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There is something singularly unsavoury about the secret history of toys

In November 1902, President Theodore Roosevelt, better known as Teddy, went South to negotiate a boundary dispute between the states of Mississippi and Louisiana. He was there, he said, to "draw a line" between the two states.

Disputes such as this tend to brew a lethal mixture of anger and boredom, with precious little in between. Seeking diversion, the president was taken on a bear hunt.

advertisementOver a hundred years ago, the idea of a photo-opportunity was already going strong, and in those pre-Heather Mills McCartney days a picture of the president taking a pot-shot at a bear held more popular appeal than it would now.But when the president realised that his minders had found him an easy target of a little bear cub, he refused to shoot.

The next day, the Washington Star carried a cartoon of Teddy Roosevelt forgoing his kill, and below it the caption: "Drawing a line". Inspired by this cartoon, a Brooklyn toy-shop owner, Morris Michtom, cut out and stuffed his own brown bear, giving it movable arms and legs and buttons for eyes. He put the new toy in the shop window, with a sign saying "Teddy's Bear". It sold within minutes, and so did the next, and the next.

Mr Michtom then wrote to the president, asking him if he could use his name to sell the bear. These were more innocent, less frenetic times: the president sent back a handwritten letter saying that Michtom was welcome. And thus was born the Teddy Bear.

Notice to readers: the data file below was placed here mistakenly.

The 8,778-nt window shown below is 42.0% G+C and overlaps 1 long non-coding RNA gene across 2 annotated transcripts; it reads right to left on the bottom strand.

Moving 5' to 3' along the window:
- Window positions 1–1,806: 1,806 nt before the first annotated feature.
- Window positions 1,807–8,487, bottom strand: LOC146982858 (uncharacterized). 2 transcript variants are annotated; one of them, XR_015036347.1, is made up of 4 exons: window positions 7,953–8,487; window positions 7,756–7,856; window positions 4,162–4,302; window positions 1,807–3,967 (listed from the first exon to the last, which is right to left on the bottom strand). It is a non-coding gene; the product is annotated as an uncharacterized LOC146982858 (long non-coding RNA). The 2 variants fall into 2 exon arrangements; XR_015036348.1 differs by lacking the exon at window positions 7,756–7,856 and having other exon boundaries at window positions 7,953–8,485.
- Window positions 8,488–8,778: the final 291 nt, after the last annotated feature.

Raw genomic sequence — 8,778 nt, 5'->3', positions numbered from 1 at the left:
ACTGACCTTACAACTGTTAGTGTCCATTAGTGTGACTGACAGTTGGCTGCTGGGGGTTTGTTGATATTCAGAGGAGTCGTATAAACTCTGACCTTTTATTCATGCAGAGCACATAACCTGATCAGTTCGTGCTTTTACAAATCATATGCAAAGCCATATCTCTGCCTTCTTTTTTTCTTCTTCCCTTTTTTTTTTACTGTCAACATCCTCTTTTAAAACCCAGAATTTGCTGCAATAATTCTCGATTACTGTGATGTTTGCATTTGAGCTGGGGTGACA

Somehow, it is hard to imagine any of today's international statesmen being asked to lend their name to a cuddly toy. A grinning Tony Bear placed in the front window of Hamley's – perhaps hand-in-hand with a Cherie Patch Doll – would probably cause children and grown-ups to take to their heels in stark horror. The same is true of a presidential toy: there would be something very creepy about a toy cot filled with a George Bush-Baby, or a My Little Pony with the chipmunky little face of Hillary Clinton.

I mention all this because this week saw the unveiling of a new toy at the London Toy Fair. Costing £250, Pleo the Camarasaurus is, its makers claim, the toy of the future, the teddy bear of the 21st century. Pleo comes with 2,000 working parts, and is covered in 35 sensors that respond to changes in light and sound.

I once had a teddy bear with working parts, or at least working part: there was a zippered opening in its back into which you were supposed to stuff your pyjamas (the moment you unstuffed him he looked very ill indeed). But in terms of things it can do, Pleo wins hands down, so much so that its makers are billing it not just as a toy but as "the world's first designer life form".

Pleo is released into toy shops in June, so that, by the end of July, children will be begging: "Oh, please, please Mummy, may I have the world's first designer life form for Christmas?"

Once unpacked, Pleo kicks off as a one-week-old camarasaurus cub, developing into first a juvenile and then an adolescent within the space of three hours. Pleo yawns, coughs, sneezes and snores. He cries when scared, stops walking when he senses danger, turns his head when he hears a noise and even flinches if his owner moves to hit him.